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Even though there are several recurring, easily guessable family name readings ([田中]{たなか}、佐藤{さとう}、田村{たむら}) in Japanese, there are usually many possible readings to people's names Kanji, especially first names (良 could be あきら, りょう, まこと etc).

How do attendance checks in school classes deal with this one issue? Are students' names written in Kanji only, so that teachers have to ask the students with unusual/obscure names on how to pronounce them?

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    I'm voting to close this question as off-topic because "How do attendance checks in school classes deal with [students names]" is not about Japanese language as defined in the help center. – macraf Mar 16 '17 at 1:23
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    I think the content is relevant; perhaps the title can just be changed from a specific situation to a broader usage question? – Leo Mar 16 '17 at 5:20
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First, even native Japanese adults can correctly guess the reading of the kanji names of, say, only 90% of students, at most. Quite a few people have names (either first names or surnames) with really unpredictable readings.

How do attendance checks in school classes deal with this one issue? Are students' names written in Kanji only?

The answer is 'yes, mostly', because a class is a small and stable community (40 people at most) and everyone learns how to call one another fairly quickly. There is no true need to disambiguate the reading in such a situation, in the first place. Here's how a typical checklist used in an elementary school looks like (source):

enter image description here

There may be a few people with really difficult or ambiguous kanji readings, but that does not justify you always have to have hiragana alongside the kanji names throughout the school year.

But what about the beginning of each school year, when people are yet to familiarize themselves with one another? In such a case we can always use a name list with hiragana readings, which looks something like this (source):

enter image description here

As @Urukann pointed out, virtually all organizations (schools and companies) maintain a digital list of members with a furigana ("readings") field/column. Without the furigana field, it is even impossible to sort names alphabetically! Basically whenever kanji names need to be correctly read out aloud or sorted, we need furigana (hiragana). Unfortunately, many foreign contact book applications and such are ignorant of this fact and try to sort Japanese names based on their kanji character code, which is nearly meaningless.

Most of the time, teachers do not have to ask how to read the name of a student, because they usually have access to the list with readings. But sometimes teachers may have to ask the reading of a name directly to the students themselves, as shown in @WataruSubridge's answer. This is more true in higher educations where teachers can meet many random students.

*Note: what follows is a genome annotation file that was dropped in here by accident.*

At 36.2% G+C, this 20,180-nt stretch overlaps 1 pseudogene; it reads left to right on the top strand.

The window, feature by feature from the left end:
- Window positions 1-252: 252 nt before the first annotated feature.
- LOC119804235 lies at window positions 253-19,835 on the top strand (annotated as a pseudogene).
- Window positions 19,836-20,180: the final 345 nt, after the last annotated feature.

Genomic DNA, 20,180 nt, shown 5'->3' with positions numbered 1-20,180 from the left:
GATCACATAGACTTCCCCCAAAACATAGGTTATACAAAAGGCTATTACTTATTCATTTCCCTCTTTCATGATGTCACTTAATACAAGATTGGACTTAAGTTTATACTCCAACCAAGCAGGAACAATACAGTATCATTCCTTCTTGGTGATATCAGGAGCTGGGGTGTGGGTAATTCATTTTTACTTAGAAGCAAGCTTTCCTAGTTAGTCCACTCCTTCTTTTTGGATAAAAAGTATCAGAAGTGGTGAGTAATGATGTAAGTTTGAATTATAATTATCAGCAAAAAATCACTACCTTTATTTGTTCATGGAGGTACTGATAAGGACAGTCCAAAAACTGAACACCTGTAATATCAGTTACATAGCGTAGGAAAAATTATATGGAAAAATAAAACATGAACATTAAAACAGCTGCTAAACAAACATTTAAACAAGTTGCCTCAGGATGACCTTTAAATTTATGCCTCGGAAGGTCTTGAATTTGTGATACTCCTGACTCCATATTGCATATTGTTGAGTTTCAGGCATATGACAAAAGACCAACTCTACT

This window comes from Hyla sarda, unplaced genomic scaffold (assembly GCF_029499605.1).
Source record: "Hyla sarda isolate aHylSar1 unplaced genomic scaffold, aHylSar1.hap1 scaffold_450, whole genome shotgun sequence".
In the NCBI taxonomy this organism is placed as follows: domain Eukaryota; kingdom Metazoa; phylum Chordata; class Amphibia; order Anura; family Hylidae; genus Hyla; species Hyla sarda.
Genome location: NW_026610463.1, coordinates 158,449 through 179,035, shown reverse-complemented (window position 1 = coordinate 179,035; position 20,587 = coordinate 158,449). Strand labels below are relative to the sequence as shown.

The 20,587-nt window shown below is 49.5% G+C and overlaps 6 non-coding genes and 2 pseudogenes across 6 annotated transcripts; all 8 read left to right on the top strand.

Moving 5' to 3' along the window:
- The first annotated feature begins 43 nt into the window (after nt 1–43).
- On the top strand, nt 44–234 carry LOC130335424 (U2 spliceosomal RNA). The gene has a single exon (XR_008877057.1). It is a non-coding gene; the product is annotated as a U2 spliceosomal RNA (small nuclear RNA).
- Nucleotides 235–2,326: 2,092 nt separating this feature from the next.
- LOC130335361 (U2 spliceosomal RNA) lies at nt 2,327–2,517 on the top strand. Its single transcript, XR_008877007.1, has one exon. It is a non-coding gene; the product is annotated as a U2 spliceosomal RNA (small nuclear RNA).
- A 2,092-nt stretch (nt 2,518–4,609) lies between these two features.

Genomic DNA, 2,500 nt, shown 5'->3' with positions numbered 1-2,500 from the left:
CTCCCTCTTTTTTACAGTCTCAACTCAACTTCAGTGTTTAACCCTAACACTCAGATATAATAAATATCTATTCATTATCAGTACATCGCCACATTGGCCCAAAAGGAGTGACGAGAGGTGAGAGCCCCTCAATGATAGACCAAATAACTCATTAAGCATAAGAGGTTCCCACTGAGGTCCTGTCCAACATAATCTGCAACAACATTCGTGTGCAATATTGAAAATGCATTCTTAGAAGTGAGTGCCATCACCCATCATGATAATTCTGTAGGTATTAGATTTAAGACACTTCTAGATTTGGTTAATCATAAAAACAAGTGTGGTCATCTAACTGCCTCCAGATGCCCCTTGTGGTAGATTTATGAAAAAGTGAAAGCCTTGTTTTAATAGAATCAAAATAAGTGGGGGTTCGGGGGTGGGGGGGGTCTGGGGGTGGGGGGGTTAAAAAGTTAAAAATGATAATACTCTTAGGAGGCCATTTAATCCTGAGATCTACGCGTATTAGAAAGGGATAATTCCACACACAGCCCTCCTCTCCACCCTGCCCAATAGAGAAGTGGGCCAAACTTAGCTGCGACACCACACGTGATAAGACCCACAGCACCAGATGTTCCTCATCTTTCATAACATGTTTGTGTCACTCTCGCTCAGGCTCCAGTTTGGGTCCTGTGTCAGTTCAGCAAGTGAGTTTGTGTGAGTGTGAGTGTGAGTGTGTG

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It's like this:

Teacher: 「野田{のだ} 努{つとむ}さん。」

野田: 「はい。」

T: 「いわい 隆{たかし}さんですかね?しゅくさんですか?」(the surname reads 祝)

祝: 「はふりです。」

T: 「はふりって読むんですか。珍しい名前ですね。はふり たかしさん。」

祝: 「はい。」

This conversation has actually taken place in my twelfth grade first classroom.

Note: People with easy-to-read names don't end up in this kind of awkward conversation very often.

Still, it's often the case with me that they misread my name, especially when I hear back from business entities via a phone call, even after I filled in all the items including カナ on the inquiry forms like the picture below. They often overlook カナ when they find the names in kanji easy to read. I feel really awkward making a correction every time they mess up my name.

When you misread someone's name, do apologize.

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Well I don't know about school per se, but every form I've seen so far (Foreign registration, tax, social security, subscription to various utilities...) asks you to not only write your name, but specify the pronunciation using Furigana. See for example this generic contact form: Generic subscription form

It has a 名前{なまえ} field, split into 姓{せい} and 名{めい} for family name and surname. Right below, is another 名前{なまえ}カナ form, also split, that you are supposed to fill with the pronunciation of your name.

Thus my guess is that you fill a similar form before the beginning of the school year, and the teachers have the pronunciation available on the attendance checklist.

I do not think that there is a generic method to guess the pronunciation of someone's name without asking for it.

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